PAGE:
On Dec. 20, 1860, people claiming to represent the broader population of South Carolina met in a convention and unanimously declared that they had withdrawn from the union of independent states which had been established less than a hundred years before. Mississippi, Florida, Alabama, Georgia, Louisiana and Texas followed.
Early in 1861, delegates from all of those states held a convention in Montgomery, Ala., to set up a new federation for their independent states. The seven states started peacefully taking control of military facilities in their territories. U.S. President Abraham Lincoln said he wouldn’t use force to bring the states back into the old Union. But when he refused to turn over one of two remaining federal forts in southern territory — Fort Sumter in South Carolina — the Confederates opened fire and took the fort by force. The war had started.
After the fighting began, Virginia, North Carolina, Tennessee and Arkansas also withdrew from the United States and joined the Confederacy. Over the next four years, more than half a million people died in the fighting and from war-related disease.
That’s what happened the first time some people tried to secede from the United States. What insanity makes anyone think the power-hungry politicians of this country would stand for it any better in 2012 than they did in 1861?
Some people are just giddy at the petitions on the White House website over the past week requesting that the president “allow” the various states to secede from the Union. Bizarrely, some news stories are taking the petitions semi-seriously, rather than treating them as the PR stunts that they are. (ABC News is even reporting that the White House will respond to the petitions after they’re evaluated. Yeah, right.) Others are so angry about the petitions that they’ve started their own petition to demand that the president strip the secessionist petitioners of their U.S. citizenship and deport them.
As seems to be usual, I find myself appalled at both sides of this battle.
The vast majority of the secessionists don’t really want secession. They want Barack Obama to go away. They want someone in the White House who agrees with them. They want to wave their U.S. flags and be proud Americans, but they want to obey leaders who speak their language. If they thought secession were something other than a PR stunt, most of them would run from the idea.
The people signing the anti-secession petitions have a different problem entirely. They’re mad that people disagree with them and have the audacity to petition a government, so they want to punish people by throwing them out of the country. Do they understand the fundamental contradiction of what they’re saying — of wanting to strip people of citizenship for asking to be allowed to leave?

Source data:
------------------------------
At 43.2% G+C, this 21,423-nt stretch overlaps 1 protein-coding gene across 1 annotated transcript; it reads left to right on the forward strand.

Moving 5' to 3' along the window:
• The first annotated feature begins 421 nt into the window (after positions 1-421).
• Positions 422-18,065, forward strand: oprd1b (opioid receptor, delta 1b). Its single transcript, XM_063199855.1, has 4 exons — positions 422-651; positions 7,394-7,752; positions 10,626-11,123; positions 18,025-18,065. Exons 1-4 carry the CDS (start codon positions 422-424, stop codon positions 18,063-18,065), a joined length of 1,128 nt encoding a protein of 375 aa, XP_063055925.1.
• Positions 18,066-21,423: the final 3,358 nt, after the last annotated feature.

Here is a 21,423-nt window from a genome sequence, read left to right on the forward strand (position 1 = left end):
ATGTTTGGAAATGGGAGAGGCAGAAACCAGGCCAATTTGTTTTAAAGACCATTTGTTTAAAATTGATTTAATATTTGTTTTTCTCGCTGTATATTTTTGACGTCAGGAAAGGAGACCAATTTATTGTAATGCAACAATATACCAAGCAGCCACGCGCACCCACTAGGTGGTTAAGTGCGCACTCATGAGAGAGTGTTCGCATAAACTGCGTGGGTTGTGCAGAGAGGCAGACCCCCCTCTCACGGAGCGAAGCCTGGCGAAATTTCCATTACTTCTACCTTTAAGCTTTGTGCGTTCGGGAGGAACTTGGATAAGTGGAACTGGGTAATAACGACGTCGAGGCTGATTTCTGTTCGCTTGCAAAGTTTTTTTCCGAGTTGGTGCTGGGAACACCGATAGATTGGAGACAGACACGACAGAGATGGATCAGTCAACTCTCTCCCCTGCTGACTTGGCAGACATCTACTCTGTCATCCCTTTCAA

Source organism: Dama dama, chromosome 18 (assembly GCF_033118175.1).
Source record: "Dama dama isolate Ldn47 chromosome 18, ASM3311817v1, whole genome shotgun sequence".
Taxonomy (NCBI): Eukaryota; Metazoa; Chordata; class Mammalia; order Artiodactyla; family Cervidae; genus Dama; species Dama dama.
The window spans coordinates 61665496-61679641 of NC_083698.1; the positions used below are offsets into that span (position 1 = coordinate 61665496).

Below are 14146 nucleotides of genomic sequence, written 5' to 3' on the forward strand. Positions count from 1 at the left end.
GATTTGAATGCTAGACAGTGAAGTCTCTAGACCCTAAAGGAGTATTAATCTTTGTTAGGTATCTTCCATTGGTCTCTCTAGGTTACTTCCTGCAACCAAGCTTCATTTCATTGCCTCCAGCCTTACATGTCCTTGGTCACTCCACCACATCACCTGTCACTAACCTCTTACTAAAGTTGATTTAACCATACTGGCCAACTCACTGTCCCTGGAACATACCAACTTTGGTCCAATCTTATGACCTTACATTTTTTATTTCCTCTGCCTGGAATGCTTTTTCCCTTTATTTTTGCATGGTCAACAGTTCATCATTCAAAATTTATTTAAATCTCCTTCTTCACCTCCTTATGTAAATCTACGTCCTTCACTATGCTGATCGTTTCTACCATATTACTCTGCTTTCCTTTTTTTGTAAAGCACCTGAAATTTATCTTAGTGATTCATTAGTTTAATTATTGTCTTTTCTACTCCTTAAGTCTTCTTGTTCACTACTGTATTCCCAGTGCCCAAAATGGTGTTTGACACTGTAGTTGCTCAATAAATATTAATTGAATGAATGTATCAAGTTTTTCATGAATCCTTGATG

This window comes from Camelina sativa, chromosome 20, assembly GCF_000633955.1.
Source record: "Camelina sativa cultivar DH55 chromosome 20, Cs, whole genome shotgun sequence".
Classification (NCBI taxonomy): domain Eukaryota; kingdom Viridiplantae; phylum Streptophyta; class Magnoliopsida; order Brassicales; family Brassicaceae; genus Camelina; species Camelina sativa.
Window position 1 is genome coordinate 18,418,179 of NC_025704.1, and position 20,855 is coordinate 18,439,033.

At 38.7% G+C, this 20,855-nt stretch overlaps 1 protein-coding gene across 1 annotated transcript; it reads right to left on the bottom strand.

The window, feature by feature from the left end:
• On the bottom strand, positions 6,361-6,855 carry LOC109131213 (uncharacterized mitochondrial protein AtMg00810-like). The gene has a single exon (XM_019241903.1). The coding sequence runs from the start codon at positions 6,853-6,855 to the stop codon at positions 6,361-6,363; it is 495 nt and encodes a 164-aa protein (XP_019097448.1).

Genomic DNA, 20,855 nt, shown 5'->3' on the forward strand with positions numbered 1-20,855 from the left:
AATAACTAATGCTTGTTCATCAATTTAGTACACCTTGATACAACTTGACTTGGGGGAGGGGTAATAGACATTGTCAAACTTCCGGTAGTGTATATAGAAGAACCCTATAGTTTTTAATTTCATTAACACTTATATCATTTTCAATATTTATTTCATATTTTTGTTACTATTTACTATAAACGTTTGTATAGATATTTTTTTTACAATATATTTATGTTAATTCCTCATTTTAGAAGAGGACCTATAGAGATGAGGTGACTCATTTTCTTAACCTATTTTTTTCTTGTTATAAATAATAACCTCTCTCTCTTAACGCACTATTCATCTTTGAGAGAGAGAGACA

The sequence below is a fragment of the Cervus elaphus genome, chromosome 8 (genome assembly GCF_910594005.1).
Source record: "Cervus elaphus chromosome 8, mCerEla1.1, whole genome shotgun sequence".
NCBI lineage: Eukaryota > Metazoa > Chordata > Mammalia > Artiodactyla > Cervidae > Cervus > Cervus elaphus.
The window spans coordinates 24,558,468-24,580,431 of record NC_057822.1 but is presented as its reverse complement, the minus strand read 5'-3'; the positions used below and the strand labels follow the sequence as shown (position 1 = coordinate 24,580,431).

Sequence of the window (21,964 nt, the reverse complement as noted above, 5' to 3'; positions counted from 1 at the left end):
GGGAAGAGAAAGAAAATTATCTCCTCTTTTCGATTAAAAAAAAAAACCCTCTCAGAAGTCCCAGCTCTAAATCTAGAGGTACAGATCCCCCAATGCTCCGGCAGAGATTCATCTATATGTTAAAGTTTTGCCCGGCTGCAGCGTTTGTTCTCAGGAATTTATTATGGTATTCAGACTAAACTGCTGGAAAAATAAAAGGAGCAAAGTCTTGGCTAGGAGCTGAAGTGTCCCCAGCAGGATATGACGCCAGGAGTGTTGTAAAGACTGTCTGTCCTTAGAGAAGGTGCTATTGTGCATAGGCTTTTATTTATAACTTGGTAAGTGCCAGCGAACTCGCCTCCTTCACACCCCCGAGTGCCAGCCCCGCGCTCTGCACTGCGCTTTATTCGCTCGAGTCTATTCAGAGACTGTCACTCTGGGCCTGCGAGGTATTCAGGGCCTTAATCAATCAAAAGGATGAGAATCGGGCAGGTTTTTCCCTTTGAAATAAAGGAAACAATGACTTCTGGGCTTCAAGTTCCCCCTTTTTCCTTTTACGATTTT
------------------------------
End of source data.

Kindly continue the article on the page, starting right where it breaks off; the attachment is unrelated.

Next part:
I like the idea of secession — for individuals and voluntary groups — but the idea that states are petitioning for secession has two really basic problems.
First, you don’t beg for the right to be free. Slaves didn’t go to their masters and ask permission to be free. The very fact of asking permission shows that you believe that the other person has the right to say, “No.” And if you believe someone else has the right to tell you that you can’t be free, you’re still a slave in your own mind.
Second, I don’t want my state government controlling me any more than I want a federal government controlling me. People who want state supremacy (of any kind) are misunderstanding the root problem. If the state where I lived now withdrew from the United States and otherwise maintained its current form of government, I’d be freer in some ways and less free in others. (I suspect the long-term direction would be populist, actually.) Overall, though, I would still be living at the whim of the majority of the people who happen to live in this territory. That’s no better off than today.
Some form of breakup has to happen in time, but if we just trade in an oppressive federal government in favor of an oppressive state government, we won’t have gained anything (and we might even have lost some things). We need a real framework for individual sovereignty — and some way that groups can band together in cities or enclaves to live under rules of their own choosing.
The breakup of large, oppressive states always brings chaos and opportunity. We need to prepare for the coming opportunity — whenever it arrives one day — not be wasting time with meaningless PR stunts such as these petitions.